HOUSTON — Combined Kevin Durant and Tim Duncan had played in 26 All-Star Games before their planes even landed in Houston this weekend. Both veterans would have preferred a weekend off from the game this year.
Their coaches tried to accommodate.
Tim Duncan played 8:03 and Kevin Garnett 6:26. They made their appearance for the fans but both coaches knew the veterans needed their rest.
“I just told Erik (Spoelstra, Miami and Eastern Conference coach) it’s the young guy’s game. Give me a couple minutes and I was cool. He said alright,” Garnett said.
Garnett has said this will be his last All-Star game. We’ll see if that’s true (if you are in the league and selected the league doesn’t really let you just say no. But he has played less than 15 minutes total in the last two All-Star games combined.
The coaches were under no real pressure to play the veterans, but West coach Gregg Popovich was under pressure to play James Harden. The lone Rocket representative was in demand but also had a tweaked ankle.
“I talked to him ahead of time about his ankle and that sort of thing, and he felt it was no problem,” Popovich said after the game. “We tried to get him a little bit of extra time
Harden played 25 minutes and finished with 16 points on 6-of -13 shooting.
But he got a lot of run and hit some key shots. So everyone got what they wanted.
Joel Embiid has a reputation around the league already, and for good reason.
The man who continuously lobbied Rihanna to give him a chance for a date has other NBA players hoping they beat the Philadelphia 76ers just to avoid Embiid’s trash talking.
Indeed, the Golden State Warriors beat Philly on Saturday night, 124-116, thanks in part to a huge rally in the second half. A 22-point deficit had to be overcome for Golden State, and not just to add to their win column.
The team also wanted to sidestep Embiid’s silver tongue:
Both Draymond Green and Kevin Durant said they wanted to keep Embiid at bay. Durant’s comment was particularly funny, and can be seen in the video at the top of the article (fair warning, Durant used some NSFW language).
The Process is now The Reputation.
One of the NBA’s more under appreciated forwards has announced his retirement from the NBA.
David Lee, who spent time in his career with the New York Knicks, Golden State Warriors, Boston Celtics, Dallas Mavericks, and San Antonio Spurs, told the NBA world about his retirement via his Instagram page on Sunday.
Lee, 34, played last season with the Spurs. He averaged 7.3 points, 5.6 rebounds, and 1.6 assists for Gregg Popovich’s team.
Lee played 14 seasons in the NBA, the majority of which came with the Knicks. During his time in New York, Lee was seen as an unsung hero, nabbing rebounds and doing yeoman’s work from the power forward position.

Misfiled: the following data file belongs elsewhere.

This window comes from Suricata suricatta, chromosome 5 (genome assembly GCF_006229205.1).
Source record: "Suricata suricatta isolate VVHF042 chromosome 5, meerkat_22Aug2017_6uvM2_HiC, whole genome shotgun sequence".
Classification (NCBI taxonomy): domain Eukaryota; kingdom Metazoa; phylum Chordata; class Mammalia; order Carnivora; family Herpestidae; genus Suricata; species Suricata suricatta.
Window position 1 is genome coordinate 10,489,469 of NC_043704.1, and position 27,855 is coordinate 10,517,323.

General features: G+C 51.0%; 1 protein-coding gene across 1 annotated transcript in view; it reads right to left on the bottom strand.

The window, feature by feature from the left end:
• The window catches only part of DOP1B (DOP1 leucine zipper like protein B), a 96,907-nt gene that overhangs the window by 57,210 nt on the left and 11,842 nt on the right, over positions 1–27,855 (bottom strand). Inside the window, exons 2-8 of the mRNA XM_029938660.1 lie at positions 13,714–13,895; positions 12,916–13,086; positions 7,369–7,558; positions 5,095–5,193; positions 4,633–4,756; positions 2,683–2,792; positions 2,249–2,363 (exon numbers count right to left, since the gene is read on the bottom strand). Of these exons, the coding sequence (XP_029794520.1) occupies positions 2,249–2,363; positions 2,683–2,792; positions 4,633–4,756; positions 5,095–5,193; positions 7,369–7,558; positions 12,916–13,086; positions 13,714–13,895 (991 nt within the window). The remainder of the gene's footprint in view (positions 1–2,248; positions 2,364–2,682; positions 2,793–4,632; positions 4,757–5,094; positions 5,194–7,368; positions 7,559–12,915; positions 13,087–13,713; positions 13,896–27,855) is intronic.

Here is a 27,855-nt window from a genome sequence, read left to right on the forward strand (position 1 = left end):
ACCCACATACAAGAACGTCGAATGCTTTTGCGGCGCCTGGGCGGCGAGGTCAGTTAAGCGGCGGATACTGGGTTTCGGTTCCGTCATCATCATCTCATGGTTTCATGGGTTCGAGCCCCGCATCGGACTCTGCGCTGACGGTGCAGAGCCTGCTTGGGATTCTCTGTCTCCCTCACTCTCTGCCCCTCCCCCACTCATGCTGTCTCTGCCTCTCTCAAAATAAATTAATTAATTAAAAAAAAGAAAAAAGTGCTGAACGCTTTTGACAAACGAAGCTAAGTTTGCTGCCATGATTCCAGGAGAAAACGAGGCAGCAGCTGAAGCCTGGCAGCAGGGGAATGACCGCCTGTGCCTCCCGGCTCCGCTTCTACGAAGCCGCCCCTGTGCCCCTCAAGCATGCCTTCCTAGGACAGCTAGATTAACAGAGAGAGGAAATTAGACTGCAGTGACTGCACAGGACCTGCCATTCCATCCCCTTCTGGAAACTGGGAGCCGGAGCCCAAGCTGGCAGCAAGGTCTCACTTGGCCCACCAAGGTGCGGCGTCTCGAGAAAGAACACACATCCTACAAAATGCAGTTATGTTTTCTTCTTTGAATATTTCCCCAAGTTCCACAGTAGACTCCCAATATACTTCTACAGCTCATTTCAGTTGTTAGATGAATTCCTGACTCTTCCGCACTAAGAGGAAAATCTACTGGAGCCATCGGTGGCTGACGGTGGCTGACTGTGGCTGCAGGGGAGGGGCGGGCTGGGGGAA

The Knicks traded Lee to Golden State in the summer of 2010 for Kelenna Azubuike, Anthony Randolph, Ronny Turiaf, and two second round picks. He was part of the Warriors’ 2014-15 NBA Championship before eventually being traded to Boston in 2015.
We were all waiting for supposed “good news” about injured Philadelpia 76ers guard and No. 1 overall pick Markelle Fultz. And it looks like we’ve got it? It’s hard to tell with this one.
On Sunday, the Sixers announced that Fultz — suffering from a sore right shoulder — would be re-evaluated in two to three weeks.
That’s at least some kind of timeline, which is more than we got when Fultz was originally ruled out indefinitely at the end of October.
Here’s the announcement from the Sixers.
Fultz has reportedly been working out and shooting left handed, which one can only hope is adding to his dexterity.
No doubt Sixers fans just want to see him on the court again as quickly as possible. The saga of the imbalanced shoulder has been a strange one, we’ve all got our fingers crossed that it settles normally.
It’s far too early for panic in Portland. This is a team most outside Portland thought would finish a little above .500 and maybe grab one of the back-end playoff spots in the West, and at 9-7 they are on that pace.
But after an ugly Portland loss to Sacramento (just a few games after a loss to Brooklyn where coach Terry Stotts benched center Jusuf Nurkick for most of the fourth), Trail Blazers fans were restless and started to slam coach Stotts on the Trail Blazers’ Instagram page.
I doubt Stotts noticed, but Damian Lillard did and jumped in to defend his coach.
Lillard added this (hat tip Mike Richman at the Oregonian).
“Because people think they know more about what it takes to get things done at this level … For our team than they actually do,” he said. “We’re in this position for a reason. And coach Stotts had two 50-win seasons here and four straight years in the playoffs for a reason –because he knows what he’s doing. They mention … our record is 8-7 and we’re having breakdowns late in games. Well those breakdowns are a missed shot here, a turnover there, a defensive breakdown here, giving up extra possessions, missed free throws. It’s things that players control. If we were down 30 every game, that’s different. But we’re in position to win games. And when it’s time to win games, that’s the players’ job. “
Lillard is loyal to those around him and has had the back of teammates and his coach before.
Lillard and his teammates went out Saturday night and got some revenge on the Kings, winning 102-90.
Portland’s defense has been surprisingly good this season, second best in the NBA. It should have been better with Nurkic in the paint, but this has been a radical turnaround for a team where that end of the floor held them back in recent years. While that lofty ranking may not stick all season, the Blazers are defending.
Now the Blazers are just having trouble scoring efficiently (18th in the NBA), which is a little about a less-efficient Lillard and a rough start on that end for Nurkic. That end of the court should come around, Lillard and C.J. McCollum are too good for it not to.